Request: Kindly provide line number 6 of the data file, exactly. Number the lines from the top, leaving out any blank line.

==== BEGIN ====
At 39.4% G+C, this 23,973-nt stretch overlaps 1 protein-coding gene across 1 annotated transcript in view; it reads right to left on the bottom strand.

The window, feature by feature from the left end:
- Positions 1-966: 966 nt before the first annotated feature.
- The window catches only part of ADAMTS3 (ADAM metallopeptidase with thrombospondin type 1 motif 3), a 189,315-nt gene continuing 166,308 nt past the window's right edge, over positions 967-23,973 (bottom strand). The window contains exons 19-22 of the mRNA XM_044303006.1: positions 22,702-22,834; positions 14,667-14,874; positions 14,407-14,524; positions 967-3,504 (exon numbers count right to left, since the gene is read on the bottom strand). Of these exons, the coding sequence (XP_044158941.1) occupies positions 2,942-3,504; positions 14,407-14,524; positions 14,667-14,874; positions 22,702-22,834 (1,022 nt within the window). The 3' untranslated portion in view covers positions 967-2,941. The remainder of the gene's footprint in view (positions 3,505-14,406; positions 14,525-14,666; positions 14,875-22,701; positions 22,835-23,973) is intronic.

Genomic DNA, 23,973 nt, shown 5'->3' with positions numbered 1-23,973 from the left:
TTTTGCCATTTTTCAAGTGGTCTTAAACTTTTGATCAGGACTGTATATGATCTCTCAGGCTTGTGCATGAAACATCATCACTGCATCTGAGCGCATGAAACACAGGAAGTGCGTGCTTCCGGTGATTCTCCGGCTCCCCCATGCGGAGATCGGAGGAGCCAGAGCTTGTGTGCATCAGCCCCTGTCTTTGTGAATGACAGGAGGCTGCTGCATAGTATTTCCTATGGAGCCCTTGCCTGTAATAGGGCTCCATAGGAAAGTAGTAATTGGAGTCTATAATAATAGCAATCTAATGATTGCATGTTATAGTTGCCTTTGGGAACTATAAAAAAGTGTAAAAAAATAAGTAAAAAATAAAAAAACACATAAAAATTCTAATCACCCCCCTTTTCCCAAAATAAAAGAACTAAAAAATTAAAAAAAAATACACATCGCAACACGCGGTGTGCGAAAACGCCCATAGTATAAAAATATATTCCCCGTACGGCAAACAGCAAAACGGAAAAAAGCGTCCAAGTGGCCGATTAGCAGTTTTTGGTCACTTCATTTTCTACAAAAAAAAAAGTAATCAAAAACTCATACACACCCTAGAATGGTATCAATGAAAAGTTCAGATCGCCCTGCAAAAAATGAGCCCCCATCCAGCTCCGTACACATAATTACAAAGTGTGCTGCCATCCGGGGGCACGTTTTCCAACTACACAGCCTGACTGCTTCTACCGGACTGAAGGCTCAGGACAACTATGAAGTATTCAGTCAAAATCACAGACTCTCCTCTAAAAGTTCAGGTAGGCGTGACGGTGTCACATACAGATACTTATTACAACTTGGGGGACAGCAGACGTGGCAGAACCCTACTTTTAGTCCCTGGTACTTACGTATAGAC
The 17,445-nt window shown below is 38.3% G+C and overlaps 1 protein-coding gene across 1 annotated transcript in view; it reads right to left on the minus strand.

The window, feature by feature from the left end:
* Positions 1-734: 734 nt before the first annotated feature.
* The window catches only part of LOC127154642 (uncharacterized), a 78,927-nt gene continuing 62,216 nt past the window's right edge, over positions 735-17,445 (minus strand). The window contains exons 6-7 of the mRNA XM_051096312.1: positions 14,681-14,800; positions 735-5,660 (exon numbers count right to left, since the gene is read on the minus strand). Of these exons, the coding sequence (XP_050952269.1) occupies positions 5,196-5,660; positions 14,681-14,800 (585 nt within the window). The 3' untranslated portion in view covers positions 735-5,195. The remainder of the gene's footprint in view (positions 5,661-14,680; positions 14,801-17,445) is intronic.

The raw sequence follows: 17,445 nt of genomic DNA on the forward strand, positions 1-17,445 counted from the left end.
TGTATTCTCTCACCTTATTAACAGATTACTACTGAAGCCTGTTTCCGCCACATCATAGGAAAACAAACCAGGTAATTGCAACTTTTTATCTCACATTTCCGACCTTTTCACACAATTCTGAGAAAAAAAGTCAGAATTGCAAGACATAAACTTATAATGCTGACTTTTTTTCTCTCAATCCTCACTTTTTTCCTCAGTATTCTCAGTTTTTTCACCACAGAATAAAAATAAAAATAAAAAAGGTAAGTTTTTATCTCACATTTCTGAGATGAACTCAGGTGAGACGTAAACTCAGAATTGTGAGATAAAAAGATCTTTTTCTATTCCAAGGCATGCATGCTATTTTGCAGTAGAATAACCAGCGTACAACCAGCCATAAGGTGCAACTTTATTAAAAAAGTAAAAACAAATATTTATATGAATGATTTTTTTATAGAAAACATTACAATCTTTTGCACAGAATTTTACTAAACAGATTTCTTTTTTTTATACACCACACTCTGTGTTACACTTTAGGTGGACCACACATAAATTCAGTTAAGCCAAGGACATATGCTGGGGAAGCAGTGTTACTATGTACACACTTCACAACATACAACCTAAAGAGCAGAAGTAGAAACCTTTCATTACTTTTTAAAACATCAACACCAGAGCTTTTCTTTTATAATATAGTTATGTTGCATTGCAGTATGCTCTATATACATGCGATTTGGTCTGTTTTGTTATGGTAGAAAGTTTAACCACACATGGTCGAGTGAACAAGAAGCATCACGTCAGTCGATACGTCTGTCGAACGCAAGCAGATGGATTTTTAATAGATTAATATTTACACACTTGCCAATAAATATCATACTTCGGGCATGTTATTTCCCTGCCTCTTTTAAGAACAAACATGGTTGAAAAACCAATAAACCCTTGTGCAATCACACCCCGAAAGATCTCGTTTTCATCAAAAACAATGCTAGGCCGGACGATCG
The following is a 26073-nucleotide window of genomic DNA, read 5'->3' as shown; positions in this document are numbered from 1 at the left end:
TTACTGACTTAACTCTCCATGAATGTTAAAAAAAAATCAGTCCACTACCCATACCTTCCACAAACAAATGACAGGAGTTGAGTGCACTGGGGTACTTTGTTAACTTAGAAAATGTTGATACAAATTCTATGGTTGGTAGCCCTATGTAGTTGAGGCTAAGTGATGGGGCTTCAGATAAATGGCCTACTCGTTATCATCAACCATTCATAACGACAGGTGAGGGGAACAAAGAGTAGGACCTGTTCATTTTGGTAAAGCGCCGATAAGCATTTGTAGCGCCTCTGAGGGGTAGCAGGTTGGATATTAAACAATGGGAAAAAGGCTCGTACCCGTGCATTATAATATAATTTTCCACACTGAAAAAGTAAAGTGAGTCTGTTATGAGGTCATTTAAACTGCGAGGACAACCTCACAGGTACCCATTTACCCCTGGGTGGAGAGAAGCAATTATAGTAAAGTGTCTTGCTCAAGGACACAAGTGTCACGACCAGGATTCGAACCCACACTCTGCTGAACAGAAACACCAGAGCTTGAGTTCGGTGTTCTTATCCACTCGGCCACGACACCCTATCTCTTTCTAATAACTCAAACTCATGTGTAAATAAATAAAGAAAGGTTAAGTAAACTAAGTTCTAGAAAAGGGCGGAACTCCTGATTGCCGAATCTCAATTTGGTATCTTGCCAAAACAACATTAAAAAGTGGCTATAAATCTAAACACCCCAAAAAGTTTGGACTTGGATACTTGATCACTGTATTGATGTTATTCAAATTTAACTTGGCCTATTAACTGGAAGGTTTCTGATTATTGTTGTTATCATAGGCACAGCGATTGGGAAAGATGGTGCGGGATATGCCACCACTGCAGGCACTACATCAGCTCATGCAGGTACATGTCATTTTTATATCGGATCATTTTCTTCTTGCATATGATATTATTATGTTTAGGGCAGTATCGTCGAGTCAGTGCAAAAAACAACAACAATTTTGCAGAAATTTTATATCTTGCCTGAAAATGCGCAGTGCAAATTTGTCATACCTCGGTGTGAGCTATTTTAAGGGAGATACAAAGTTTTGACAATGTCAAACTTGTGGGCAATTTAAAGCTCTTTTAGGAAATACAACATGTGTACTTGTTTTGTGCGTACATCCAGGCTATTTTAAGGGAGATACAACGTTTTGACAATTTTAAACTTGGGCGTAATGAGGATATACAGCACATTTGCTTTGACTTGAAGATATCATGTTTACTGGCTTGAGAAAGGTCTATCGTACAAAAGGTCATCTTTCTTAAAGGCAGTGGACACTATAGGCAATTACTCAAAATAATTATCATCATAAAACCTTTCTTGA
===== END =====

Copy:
TTTTGCCATTTTTCAAGTGGTCTTAAACTTTTGATCAGGACTGTATATGATCTCTCAGGCTTGTGCATGAAACATCATCACTGCATCTGAGCGCATGAAACACAGGAAGTGCGTGCTTCCGGTGATTCTCCGGCTCCCCCATGCGGAGATCGGAGGAGCCAGAGCTTGTGTGCATCAGCCCCTGTCTTTGTGAATGACAGGAGGCTGCTGCATAGTATTTCCTATGGAGCCCTTGCCTGTAATAGGGCTCCATAGGAAAGTAGTAATTGGAGTCTATAATAATAGCAATCTAATGATTGCATGTTATAGTTGCCTTTGGGAACTATAAAAAAGTGTAAAAAAATAAGTAAAAAATAAAAAAACACATAAAAATTCTAATCACCCCCCTTTTCCCAAAATAAAAGAACTAAAAAATTAAAAAAAAATACACATCGCAACACGCGGTGTGCGAAAACGCCCATAGTATAAAAATATATTCCCCGTACGGCAAACAGCAAAACGGAAAAAAGCGTCCAAGTGGCCGATTAGCAGTTTTTGGTCACTTCATTTTCTACAAAAAAAAAAGTAATCAAAAACTCATACACACCCTAGAATGGTATCAATGAAAAGTTCAGATCGCCCTGCAAAAAATGAGCCCCCATCCAGCTCCGTACACATAATTACAAAGTGTGCTGCCATCCGGGGGCACGTTTTCCAACTACACAGCCTGACTGCTTCTACCGGACTGAAGGCTCAGGACAACTATGAAGTATTCAGTCAAAATCACAGACTCTCCTCTAAAAGTTCAGGTAGGCGTGACGGTGTCACATACAGATACTTATTACAACTTGGGGGACAGCAGACGTGGCAGAACCCTACTTTTAGTCCCTGGTACTTACGTATAGAC